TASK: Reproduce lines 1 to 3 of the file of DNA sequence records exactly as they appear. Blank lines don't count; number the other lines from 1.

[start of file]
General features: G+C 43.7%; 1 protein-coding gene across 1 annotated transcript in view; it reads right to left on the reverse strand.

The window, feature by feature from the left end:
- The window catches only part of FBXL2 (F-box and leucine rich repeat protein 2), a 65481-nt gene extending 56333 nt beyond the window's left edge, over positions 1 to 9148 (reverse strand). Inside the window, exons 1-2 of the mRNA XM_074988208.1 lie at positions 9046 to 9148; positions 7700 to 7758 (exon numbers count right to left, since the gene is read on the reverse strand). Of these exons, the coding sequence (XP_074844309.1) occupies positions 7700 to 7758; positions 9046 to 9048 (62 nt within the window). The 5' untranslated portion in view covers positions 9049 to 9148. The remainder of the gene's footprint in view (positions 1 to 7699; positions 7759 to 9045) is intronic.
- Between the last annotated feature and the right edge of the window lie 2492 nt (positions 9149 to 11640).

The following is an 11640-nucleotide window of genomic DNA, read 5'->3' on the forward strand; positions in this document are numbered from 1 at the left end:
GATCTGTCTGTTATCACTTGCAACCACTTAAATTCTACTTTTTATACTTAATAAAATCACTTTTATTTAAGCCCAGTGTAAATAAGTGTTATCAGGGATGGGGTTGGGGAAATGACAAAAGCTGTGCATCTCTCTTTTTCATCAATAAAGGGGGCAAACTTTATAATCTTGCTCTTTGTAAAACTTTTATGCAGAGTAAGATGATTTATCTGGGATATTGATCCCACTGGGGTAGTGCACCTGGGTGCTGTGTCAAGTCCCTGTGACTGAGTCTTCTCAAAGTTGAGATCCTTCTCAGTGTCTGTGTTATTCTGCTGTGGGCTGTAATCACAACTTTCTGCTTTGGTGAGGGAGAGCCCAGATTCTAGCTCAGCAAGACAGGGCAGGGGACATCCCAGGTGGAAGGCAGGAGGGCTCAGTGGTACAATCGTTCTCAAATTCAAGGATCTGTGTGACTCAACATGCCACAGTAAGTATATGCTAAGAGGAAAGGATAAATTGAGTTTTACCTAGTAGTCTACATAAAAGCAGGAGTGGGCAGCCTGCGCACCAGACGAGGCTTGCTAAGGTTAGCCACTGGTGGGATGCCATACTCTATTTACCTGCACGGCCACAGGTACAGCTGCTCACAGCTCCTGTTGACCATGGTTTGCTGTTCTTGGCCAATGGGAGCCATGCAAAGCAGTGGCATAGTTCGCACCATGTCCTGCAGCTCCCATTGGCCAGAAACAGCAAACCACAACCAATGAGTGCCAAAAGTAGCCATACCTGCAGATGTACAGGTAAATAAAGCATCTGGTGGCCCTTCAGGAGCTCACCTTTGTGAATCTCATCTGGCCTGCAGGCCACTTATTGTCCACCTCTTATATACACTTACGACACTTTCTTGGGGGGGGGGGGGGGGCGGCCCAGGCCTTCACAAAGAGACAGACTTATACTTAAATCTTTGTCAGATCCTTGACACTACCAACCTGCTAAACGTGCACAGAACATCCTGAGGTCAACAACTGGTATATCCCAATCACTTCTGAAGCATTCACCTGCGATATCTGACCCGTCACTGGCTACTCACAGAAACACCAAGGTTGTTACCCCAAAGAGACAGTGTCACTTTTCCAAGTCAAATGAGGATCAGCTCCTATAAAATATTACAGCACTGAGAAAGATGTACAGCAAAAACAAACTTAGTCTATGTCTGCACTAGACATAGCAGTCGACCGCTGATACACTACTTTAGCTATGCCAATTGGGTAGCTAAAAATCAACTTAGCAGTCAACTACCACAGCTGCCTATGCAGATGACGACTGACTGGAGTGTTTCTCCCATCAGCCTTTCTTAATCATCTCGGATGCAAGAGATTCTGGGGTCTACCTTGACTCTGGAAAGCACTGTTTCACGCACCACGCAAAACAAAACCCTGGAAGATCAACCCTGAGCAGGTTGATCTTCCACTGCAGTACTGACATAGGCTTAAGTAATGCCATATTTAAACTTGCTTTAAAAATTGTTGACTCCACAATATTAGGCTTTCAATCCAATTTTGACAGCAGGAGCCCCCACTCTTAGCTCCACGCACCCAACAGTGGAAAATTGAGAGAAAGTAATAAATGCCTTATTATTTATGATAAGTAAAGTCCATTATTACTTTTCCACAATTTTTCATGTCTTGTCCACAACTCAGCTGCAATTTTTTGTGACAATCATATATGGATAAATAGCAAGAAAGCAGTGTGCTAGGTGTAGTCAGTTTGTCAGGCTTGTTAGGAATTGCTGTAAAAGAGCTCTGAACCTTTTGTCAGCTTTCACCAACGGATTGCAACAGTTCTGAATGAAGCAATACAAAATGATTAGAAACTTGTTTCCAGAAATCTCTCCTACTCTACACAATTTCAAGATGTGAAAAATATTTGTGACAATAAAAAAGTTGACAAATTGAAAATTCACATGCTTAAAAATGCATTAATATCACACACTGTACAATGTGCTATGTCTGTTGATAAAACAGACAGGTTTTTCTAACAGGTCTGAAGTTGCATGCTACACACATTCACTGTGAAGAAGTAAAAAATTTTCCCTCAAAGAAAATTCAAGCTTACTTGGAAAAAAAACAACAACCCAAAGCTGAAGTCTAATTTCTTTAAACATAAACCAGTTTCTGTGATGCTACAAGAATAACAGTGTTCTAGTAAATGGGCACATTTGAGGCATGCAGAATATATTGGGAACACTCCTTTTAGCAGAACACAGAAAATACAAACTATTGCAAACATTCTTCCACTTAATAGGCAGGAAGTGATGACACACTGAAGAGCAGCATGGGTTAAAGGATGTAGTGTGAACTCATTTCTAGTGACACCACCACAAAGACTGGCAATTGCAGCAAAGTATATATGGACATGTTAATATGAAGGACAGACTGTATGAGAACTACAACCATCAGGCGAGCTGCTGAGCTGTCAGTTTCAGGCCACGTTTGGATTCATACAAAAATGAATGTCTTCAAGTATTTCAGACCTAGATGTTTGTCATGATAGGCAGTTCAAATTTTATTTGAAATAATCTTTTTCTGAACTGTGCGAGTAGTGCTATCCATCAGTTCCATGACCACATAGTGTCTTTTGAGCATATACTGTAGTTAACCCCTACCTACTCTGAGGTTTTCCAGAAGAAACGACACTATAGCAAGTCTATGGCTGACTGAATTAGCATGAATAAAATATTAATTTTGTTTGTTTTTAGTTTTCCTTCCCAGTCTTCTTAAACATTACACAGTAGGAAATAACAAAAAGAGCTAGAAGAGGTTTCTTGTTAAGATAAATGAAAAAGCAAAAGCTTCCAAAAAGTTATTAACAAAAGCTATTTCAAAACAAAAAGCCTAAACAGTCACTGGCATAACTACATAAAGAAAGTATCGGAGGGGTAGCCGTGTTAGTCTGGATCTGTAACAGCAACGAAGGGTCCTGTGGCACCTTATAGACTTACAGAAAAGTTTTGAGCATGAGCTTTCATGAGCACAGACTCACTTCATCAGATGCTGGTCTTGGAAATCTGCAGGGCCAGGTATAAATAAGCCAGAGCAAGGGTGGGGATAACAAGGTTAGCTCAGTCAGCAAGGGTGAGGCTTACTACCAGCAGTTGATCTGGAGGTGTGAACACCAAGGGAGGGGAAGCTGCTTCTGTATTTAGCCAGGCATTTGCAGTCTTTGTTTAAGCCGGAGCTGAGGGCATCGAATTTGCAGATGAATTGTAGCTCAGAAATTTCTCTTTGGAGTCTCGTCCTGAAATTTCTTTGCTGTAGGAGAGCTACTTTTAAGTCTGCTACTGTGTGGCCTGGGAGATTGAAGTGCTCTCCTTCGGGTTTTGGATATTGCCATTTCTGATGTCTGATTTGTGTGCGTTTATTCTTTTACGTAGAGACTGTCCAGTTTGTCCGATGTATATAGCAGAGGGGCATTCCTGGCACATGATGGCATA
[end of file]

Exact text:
General features: G+C 43.7%; 1 protein-coding gene across 1 annotated transcript in view; it reads right to left on the reverse strand.

The window, feature by feature from the left end:
- The window catches only part of FBXL2 (F-box and leucine rich repeat protein 2), a 65481-nt gene extending 56333 nt beyond the window's left edge, over positions 1 to 9148 (reverse strand). Inside the window, exons 1-2 of the mRNA XM_074988208.1 lie at positions 9046 to 9148; positions 7700 to 7758 (exon numbers count right to left, since the gene is read on the reverse strand). Of these exons, the coding sequence (XP_074844309.1) occupies positions 7700 to 7758; positions 9046 to 9048 (62 nt within the window). The 5' untranslated portion in view covers positions 9049 to 9148. The remainder of the gene's footprint in view (positions 1 to 7699; positions 7759 to 9045) is intronic.